The Chatham House Rule, Privacy and Cypherpunk Values

Categories:Personal
Bruce Fenton

Privacy and Control of one’s own communications is basic and important

The Chatham House Rule was invented by old timey diplomats and reads.

“When a meeting, or part thereof, is held under the Chatham House Rule, participants are free to use the information received, but neither the identity nor the affiliation of the speaker(s), nor that of any other participant, may be revealed.”

When I sum it up at meetings I host I usually say “Post what you want in your words, by all means discuss the topics. Say what you want. But please, before recording someone or taking their photo or sharing their words, ask that person’s permission.”

That’s it.

Anyone who understands this rule and its implementation would know it’s absurd to claim its anti-privacy…its a much better privacy policy than most events.

Privacy is a cornerstone of the entire cypherpunk movement and the great ideas that created this tech.

Privacy works.

It also helps the conversation quality improve.

Not everything should be public. No one has the right to the conversations of others.

As a financial advisor for many years customer privacy for our firm has always been as close to Swiss bank level or better as possible. Unless a customer allowed me to disclose their name, I would not ever do so. I’d take great pains to keep that private. If I ran into them in a store I wouldn’t even say how I knew them in front of a stranger. When discussing customer matters in public my staff has a set of codes we use so we know what customer we are talking about but any potential eavesdropper would not. We have secrecy procedures around our data locations and lots of other factors.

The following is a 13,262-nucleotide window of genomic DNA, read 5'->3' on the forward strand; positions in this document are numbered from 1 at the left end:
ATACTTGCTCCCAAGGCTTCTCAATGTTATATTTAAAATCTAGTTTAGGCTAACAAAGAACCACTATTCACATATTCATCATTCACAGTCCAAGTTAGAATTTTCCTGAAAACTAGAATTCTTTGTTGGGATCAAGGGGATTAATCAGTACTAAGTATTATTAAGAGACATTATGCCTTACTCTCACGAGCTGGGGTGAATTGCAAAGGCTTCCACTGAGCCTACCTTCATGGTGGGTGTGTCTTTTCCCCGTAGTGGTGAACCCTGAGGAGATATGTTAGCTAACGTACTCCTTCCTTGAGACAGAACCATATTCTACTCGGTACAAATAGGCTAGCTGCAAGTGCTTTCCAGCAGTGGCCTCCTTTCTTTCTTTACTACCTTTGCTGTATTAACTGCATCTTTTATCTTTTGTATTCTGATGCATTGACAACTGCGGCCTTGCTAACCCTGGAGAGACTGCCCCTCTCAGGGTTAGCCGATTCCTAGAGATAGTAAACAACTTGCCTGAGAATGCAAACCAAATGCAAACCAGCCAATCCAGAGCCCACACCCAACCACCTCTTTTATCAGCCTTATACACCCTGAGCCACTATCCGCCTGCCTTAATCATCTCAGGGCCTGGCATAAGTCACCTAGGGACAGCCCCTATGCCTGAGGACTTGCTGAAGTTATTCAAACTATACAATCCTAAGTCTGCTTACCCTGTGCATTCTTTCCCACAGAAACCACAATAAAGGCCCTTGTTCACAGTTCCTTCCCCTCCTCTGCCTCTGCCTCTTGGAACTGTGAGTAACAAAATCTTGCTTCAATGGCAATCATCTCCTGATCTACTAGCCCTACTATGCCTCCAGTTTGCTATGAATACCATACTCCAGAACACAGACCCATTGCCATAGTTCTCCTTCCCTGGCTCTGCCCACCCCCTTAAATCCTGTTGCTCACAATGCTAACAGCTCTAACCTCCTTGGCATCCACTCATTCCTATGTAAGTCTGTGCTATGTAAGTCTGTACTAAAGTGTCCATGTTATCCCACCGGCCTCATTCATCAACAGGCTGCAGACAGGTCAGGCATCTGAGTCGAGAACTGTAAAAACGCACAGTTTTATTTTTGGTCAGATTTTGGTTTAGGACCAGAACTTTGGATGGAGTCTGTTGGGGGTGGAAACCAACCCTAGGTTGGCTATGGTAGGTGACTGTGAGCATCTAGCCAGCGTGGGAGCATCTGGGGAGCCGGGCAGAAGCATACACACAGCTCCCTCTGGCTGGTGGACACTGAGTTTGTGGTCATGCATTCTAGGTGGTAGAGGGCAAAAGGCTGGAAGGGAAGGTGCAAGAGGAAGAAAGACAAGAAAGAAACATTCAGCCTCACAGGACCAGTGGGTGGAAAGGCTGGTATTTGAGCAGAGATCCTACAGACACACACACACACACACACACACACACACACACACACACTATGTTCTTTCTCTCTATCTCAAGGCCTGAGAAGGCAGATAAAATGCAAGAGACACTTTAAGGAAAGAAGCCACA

In my career Carolann and I have hosted hundreds of meetings for clients and customers and others. It’s our thing. We love it. We like people. I like ideas and my greatest strength is big picture thinking. I absorb info like a sponge and the more people I can learn from the better.

After a lifetime of hosting dinners and meetings we are still learning — we’ve found lots of things that work better than others.

Privacy works. When people think a meeting is public they play for the press or the public or Twitter, when it’s private they are more likely to open their ears and learn from each other.

Privacy isn’t nefarious or bad or suspect.

The statement “if you have nothing to hide you should livestream” is tyranny.

No one owes you the contents of their email or communications.

Here are several examples of statements which, at least some, should be obvious why they are legitimate statements but the speaker might choose to have privacy.

(If we don’t respect that privacy upfront they will never speak to begin with)

“I intend to challenge the regulators in my country on ____ here is how I think I can win.”

“I’m concerned that my country is becoming more authoritarian, how can we still do transactions if they attempt to stop them by X means?”

“I feel like XYZ might be a scam but I don’t have proof, what do you think?”

“My large company is really excited about Bitcoin but we don’t want to announce anything until we learn more”

“My employers position is X, as chief engineer I support the company but internally we’ve had a debate about it, here is my opinion”

“My venture backer is pressuring us to do X, but we disagree, what is your advice?”

“I’m really scared of my own government, what privacy steps can I take?”

“I’m a CTO, I’ve learned some best practices for security that I can share with CTOs of other exchanges, here they are…”

“We are about to get a Banking license in XYZ country but the regulators have asked us to not mention it publicly until after its finalized”

“Our startup is hurting but has some great tech, we don’t want to make layoffs, do you think it’s viable to do a JV?”

These conversations are not so different from:

“Here is a zero day security hole I found in your system, I’m privately sharing it with your security and dev team before it’s exploited.”

It doesn’t need to be justified or explained. If someone wants to go to a meeting where ‘off the record unless I say so’ is the default that’s a strength.

We should all encourage as much privacy in communications as possible.